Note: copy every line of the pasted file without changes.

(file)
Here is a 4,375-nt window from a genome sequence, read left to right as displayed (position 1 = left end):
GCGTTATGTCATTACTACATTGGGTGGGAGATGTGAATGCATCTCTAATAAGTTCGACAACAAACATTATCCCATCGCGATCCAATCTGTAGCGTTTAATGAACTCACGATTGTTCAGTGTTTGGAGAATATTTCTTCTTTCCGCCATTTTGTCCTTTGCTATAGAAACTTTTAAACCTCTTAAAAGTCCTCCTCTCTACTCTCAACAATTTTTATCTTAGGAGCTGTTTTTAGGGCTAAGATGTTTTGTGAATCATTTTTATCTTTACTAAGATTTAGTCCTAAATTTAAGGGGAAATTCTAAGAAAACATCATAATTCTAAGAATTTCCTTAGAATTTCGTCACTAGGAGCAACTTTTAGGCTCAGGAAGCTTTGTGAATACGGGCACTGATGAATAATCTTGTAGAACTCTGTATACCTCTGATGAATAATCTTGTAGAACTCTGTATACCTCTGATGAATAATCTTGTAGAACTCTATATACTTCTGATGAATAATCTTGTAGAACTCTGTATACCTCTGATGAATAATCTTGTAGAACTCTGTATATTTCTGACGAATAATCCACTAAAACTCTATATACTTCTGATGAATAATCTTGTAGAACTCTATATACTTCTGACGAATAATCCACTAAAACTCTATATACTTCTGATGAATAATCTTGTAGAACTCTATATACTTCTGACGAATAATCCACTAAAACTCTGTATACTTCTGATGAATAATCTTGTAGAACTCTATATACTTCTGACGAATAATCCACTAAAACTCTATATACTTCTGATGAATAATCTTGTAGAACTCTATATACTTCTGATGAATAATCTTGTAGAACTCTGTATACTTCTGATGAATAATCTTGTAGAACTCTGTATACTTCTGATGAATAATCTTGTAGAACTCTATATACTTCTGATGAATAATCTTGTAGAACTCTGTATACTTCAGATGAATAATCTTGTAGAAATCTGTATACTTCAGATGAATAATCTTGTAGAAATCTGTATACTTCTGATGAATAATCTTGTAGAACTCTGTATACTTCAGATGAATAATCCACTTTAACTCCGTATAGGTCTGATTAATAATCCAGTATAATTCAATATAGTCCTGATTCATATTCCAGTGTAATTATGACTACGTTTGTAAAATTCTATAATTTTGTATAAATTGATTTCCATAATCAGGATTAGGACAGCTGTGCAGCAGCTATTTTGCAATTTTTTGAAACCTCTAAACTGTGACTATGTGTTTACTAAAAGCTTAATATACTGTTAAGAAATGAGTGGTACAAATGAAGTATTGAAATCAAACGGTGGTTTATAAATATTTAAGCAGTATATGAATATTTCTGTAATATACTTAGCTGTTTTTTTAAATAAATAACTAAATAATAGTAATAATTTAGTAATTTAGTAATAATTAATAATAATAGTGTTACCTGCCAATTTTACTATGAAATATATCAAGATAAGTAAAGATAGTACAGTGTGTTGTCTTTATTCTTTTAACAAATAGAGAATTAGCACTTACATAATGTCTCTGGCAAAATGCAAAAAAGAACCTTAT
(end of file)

Here is a 4,375-nt window from a genome sequence, read left to right as displayed (position 1 = left end):
GCGTTATGTCATTACTACATTGGGTGGGAGATGTGAATGCATCTCTAATAAGTTCGACAACAAACATTATCCCATCGCGATCCAATCTGTAGCGTTTAATGAACTCACGATTGTTCAGTGTTTGGAGAATATTTCTTCTTTCCGCCATTTTGTCCTTTGCTATAGAAACTTTTAAACCTCTTAAAAGTCCTCCTCTCTACTCTCAACAATTTTTATCTTAGGAGCTGTTTTTAGGGCTAAGATGTTTTGTGAATCATTTTTATCTTTACTAAGATTTAGTCCTAAATTTAAGGGGAAATTCTAAGAAAACATCATAATTCTAAGAATTTCCTTAGAATTTCGTCACTAGGAGCAACTTTTAGGCTCAGGAAGCTTTGTGAATACGGGCACTGATGAATAATCTTGTAGAACTCTGTATACCTCTGATGAATAATCTTGTAGAACTCTGTATACCTCTGATGAATAATCTTGTAGAACTCTATATACTTCTGATGAATAATCTTGTAGAACTCTGTATACCTCTGATGAATAATCTTGTAGAACTCTGTATATTTCTGACGAATAATCCACTAAAACTCTATATACTTCTGATGAATAATCTTGTAGAACTCTATATACTTCTGACGAATAATCCACTAAAACTCTATATACTTCTGATGAATAATCTTGTAGAACTCTATATACTTCTGACGAATAATCCACTAAAACTCTGTATACTTCTGATGAATAATCTTGTAGAACTCTATATACTTCTGACGAATAATCCACTAAAACTCTATATACTTCTGATGAATAATCTTGTAGAACTCTATATACTTCTGATGAATAATCTTGTAGAACTCTGTATACTTCTGATGAATAATCTTGTAGAACTCTGTATACTTCTGATGAATAATCTTGTAGAACTCTATATACTTCTGATGAATAATCTTGTAGAACTCTGTATACTTCAGATGAATAATCTTGTAGAAATCTGTATACTTCAGATGAATAATCTTGTAGAAATCTGTATACTTCTGATGAATAATCTTGTAGAACTCTGTATACTTCAGATGAATAATCCACTTTAACTCCGTATAGGTCTGATTAATAATCCAGTATAATTCAATATAGTCCTGATTCATATTCCAGTGTAATTATGACTACGTTTGTAAAATTCTATAATTTTGTATAAATTGATTTCCATAATCAGGATTAGGACAGCTGTGCAGCAGCTATTTTGCAATTTTTTGAAACCTCTAAACTGTGACTATGTGTTTACTAAAAGCTTAATATACTGTTAAGAAATGAGTGGTACAAATGAAGTATTGAAATCAAACGGTGGTTTATAAATATTTAAGCAGTATATGAATATTTCTGTAATATACTTAGCTGTTTTTTTAAATAAATAACTAAATAATAGTAATAATTTAGTAATTTAGTAATAATTAATAATAATAGTGTTACCTGCCAATTTTACTATGAAATATATCAAGATAAGTAAAGATAGTACAGTGTGTTGTCTTTATTCTTTTAACAAATAGAGAATTAGCACTTACATAATGTCTCTGGCAAAATGCAAAAAAGAACCTTAT